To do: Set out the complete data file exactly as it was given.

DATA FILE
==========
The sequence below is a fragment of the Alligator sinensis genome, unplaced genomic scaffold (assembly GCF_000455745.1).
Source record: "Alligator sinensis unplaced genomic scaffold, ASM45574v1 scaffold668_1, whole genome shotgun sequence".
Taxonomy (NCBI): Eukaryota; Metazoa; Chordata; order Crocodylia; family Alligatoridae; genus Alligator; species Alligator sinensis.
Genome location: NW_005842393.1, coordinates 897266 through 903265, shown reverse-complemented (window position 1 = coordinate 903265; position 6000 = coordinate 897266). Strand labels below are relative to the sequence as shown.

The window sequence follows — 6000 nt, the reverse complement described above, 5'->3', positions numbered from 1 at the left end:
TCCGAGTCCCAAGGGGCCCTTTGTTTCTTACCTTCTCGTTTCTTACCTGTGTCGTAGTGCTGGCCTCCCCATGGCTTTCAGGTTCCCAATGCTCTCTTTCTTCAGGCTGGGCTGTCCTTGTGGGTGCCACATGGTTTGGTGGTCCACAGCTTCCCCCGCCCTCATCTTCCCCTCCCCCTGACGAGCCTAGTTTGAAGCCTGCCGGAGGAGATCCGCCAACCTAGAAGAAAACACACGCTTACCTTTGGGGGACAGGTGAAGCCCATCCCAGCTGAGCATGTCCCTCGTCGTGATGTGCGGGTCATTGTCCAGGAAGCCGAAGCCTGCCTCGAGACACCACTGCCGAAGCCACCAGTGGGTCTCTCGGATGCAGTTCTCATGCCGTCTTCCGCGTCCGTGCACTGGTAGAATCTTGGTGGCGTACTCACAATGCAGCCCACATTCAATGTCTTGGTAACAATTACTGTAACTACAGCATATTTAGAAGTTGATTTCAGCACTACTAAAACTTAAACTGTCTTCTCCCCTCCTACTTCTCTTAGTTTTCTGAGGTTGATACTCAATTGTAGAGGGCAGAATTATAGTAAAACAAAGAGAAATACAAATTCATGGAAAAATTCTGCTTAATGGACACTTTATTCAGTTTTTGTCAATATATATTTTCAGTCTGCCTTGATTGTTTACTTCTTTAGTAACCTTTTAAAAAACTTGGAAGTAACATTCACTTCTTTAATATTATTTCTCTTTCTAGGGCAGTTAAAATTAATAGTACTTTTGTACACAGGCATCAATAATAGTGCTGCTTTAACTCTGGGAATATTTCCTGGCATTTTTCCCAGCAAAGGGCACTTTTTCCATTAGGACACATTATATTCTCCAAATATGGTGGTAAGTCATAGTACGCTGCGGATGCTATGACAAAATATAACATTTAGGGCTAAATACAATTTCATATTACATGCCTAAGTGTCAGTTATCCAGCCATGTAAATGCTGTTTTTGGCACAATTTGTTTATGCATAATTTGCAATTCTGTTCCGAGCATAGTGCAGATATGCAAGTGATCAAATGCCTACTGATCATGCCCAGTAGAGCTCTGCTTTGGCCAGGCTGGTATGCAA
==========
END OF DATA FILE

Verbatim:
The sequence below is a fragment of the Alligator sinensis genome, unplaced genomic scaffold (assembly GCF_000455745.1).
Source record: "Alligator sinensis unplaced genomic scaffold, ASM45574v1 scaffold668_1, whole genome shotgun sequence".
Taxonomy (NCBI): Eukaryota; Metazoa; Chordata; order Crocodylia; family Alligatoridae; genus Alligator; species Alligator sinensis.
Genome location: NW_005842393.1, coordinates 897266 through 903265, shown reverse-complemented (window position 1 = coordinate 903265; position 6000 = coordinate 897266). Strand labels below are relative to the sequence as shown.

The window sequence follows — 6000 nt, the reverse complement described above, 5'->3', positions numbered from 1 at the left end:
TCCGAGTCCCAAGGGGCCCTTTGTTTCTTACCTTCTCGTTTCTTACCTGTGTCGTAGTGCTGGCCTCCCCATGGCTTTCAGGTTCCCAATGCTCTCTTTCTTCAGGCTGGGCTGTCCTTGTGGGTGCCACATGGTTTGGTGGTCCACAGCTTCCCCCGCCCTCATCTTCCCCTCCCCCTGACGAGCCTAGTTTGAAGCCTGCCGGAGGAGATCCGCCAACCTAGAAGAAAACACACGCTTACCTTTGGGGGACAGGTGAAGCCCATCCCAGCTGAGCATGTCCCTCGTCGTGATGTGCGGGTCATTGTCCAGGAAGCCGAAGCCTGCCTCGAGACACCACTGCCGAAGCCACCAGTGGGTCTCTCGGATGCAGTTCTCATGCCGTCTTCCGCGTCCGTGCACTGGTAGAATCTTGGTGGCGTACTCACAATGCAGCCCACATTCAATGTCTTGGTAACAATTACTGTAACTACAGCATATTTAGAAGTTGATTTCAGCACTACTAAAACTTAAACTGTCTTCTCCCCTCCTACTTCTCTTAGTTTTCTGAGGTTGATACTCAATTGTAGAGGGCAGAATTATAGTAAAACAAAGAGAAATACAAATTCATGGAAAAATTCTGCTTAATGGACACTTTATTCAGTTTTTGTCAATATATATTTTCAGTCTGCCTTGATTGTTTACTTCTTTAGTAACCTTTTAAAAAACTTGGAAGTAACATTCACTTCTTTAATATTATTTCTCTTTCTAGGGCAGTTAAAATTAATAGTACTTTTGTACACAGGCATCAATAATAGTGCTGCTTTAACTCTGGGAATATTTCCTGGCATTTTTCCCAGCAAAGGGCACTTTTTCCATTAGGACACATTATATTCTCCAAATATGGTGGTAAGTCATAGTACGCTGCGGATGCTATGACAAAATATAACATTTAGGGCTAAATACAATTTCATATTACATGCCTAAGTGTCAGTTATCCAGCCATGTAAATGCTGTTTTTGGCACAATTTGTTTATGCATAATTTGCAATTCTGTTCCGAGCATAGTGCAGATATGCAAGTGATCAAATGCCTACTGATCATGCCCAGTAGAGCTCTGCTTTGGCCAGGCTGGTATGCAA